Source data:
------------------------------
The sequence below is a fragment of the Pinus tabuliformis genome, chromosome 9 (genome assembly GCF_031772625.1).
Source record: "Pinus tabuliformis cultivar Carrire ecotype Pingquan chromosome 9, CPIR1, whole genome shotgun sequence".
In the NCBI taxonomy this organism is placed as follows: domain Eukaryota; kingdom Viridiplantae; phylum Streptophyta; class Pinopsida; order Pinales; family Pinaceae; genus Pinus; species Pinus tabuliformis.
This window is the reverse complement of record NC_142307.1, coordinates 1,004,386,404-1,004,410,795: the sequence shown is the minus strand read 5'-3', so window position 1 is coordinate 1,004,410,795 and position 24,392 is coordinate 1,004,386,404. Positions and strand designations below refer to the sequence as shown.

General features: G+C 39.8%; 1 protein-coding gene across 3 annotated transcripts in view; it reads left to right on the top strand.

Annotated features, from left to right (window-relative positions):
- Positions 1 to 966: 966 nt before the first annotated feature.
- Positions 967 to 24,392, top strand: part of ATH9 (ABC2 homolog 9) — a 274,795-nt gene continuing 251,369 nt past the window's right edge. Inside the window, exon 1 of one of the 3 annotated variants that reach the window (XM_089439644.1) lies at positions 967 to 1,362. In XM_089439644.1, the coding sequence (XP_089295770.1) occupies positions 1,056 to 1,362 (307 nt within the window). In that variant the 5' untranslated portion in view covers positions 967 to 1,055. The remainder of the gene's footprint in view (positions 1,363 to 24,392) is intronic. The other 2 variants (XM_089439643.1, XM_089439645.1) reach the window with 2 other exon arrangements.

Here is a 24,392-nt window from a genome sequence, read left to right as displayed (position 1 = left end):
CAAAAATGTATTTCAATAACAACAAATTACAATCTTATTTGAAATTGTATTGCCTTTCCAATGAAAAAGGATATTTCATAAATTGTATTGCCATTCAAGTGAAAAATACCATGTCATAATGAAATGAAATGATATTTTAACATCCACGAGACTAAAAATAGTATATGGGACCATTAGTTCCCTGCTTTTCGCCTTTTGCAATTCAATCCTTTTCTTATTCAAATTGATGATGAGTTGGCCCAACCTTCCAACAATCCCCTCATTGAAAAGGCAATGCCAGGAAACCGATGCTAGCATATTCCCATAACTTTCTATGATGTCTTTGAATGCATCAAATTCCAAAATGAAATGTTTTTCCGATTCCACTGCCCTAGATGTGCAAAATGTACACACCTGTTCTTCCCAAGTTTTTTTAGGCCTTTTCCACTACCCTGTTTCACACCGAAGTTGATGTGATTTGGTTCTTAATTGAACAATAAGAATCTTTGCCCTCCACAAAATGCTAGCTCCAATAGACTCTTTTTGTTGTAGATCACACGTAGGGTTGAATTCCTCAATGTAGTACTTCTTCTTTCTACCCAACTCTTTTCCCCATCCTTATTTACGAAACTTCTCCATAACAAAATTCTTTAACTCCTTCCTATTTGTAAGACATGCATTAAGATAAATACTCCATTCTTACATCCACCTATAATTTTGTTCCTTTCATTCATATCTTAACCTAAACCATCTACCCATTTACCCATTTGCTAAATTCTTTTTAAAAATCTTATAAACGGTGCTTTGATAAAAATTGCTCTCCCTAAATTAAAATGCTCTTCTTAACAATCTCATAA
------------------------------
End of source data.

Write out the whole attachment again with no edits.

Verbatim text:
The sequence below is a fragment of the Pinus tabuliformis genome, chromosome 9 (genome assembly GCF_031772625.1).
Source record: "Pinus tabuliformis cultivar Carrire ecotype Pingquan chromosome 9, CPIR1, whole genome shotgun sequence".
In the NCBI taxonomy this organism is placed as follows: domain Eukaryota; kingdom Viridiplantae; phylum Streptophyta; class Pinopsida; order Pinales; family Pinaceae; genus Pinus; species Pinus tabuliformis.
This window is the reverse complement of record NC_142307.1, coordinates 1,004,386,404-1,004,410,795: the sequence shown is the minus strand read 5'-3', so window position 1 is coordinate 1,004,410,795 and position 24,392 is coordinate 1,004,386,404. Positions and strand designations below refer to the sequence as shown.

General features: G+C 39.8%; 1 protein-coding gene across 3 annotated transcripts in view; it reads left to right on the top strand.

Annotated features, from left to right (window-relative positions):
- Positions 1 to 966: 966 nt before the first annotated feature.
- Positions 967 to 24,392, top strand: part of ATH9 (ABC2 homolog 9) — a 274,795-nt gene continuing 251,369 nt past the window's right edge. Inside the window, exon 1 of one of the 3 annotated variants that reach the window (XM_089439644.1) lies at positions 967 to 1,362. In XM_089439644.1, the coding sequence (XP_089295770.1) occupies positions 1,056 to 1,362 (307 nt within the window). In that variant the 5' untranslated portion in view covers positions 967 to 1,055. The remainder of the gene's footprint in view (positions 1,363 to 24,392) is intronic. The other 2 variants (XM_089439643.1, XM_089439645.1) reach the window with 2 other exon arrangements.

Here is a 24,392-nt window from a genome sequence, read left to right as displayed (position 1 = left end):
CAAAAATGTATTTCAATAACAACAAATTACAATCTTATTTGAAATTGTATTGCCTTTCCAATGAAAAAGGATATTTCATAAATTGTATTGCCATTCAAGTGAAAAATACCATGTCATAATGAAATGAAATGATATTTTAACATCCACGAGACTAAAAATAGTATATGGGACCATTAGTTCCCTGCTTTTCGCCTTTTGCAATTCAATCCTTTTCTTATTCAAATTGATGATGAGTTGGCCCAACCTTCCAACAATCCCCTCATTGAAAAGGCAATGCCAGGAAACCGATGCTAGCATATTCCCATAACTTTCTATGATGTCTTTGAATGCATCAAATTCCAAAATGAAATGTTTTTCCGATTCCACTGCCCTAGATGTGCAAAATGTACACACCTGTTCTTCCCAAGTTTTTTTAGGCCTTTTCCACTACCCTGTTTCACACCGAAGTTGATGTGATTTGGTTCTTAATTGAACAATAAGAATCTTTGCCCTCCACAAAATGCTAGCTCCAATAGACTCTTTTTGTTGTAGATCACACGTAGGGTTGAATTCCTCAATGTAGTACTTCTTCTTTCTACCCAACTCTTTTCCCCATCCTTATTTACGAAACTTCTCCATAACAAAATTCTTTAACTCCTTCCTATTTGTAAGACATGCATTAAGATAAATACTCCATTCTTACATCCACCTATAATTTTGTTCCTTTCATTCATATCTTAACCTAAACCATCTACCCATTTACCCATTTGCTAAATTCTTTTTAAAAATCTTATAAACGGTGCTTTGATAAAAATTGCTCTCCCTAAATTAAAATGCTCTTCTTAACAATCTCATAA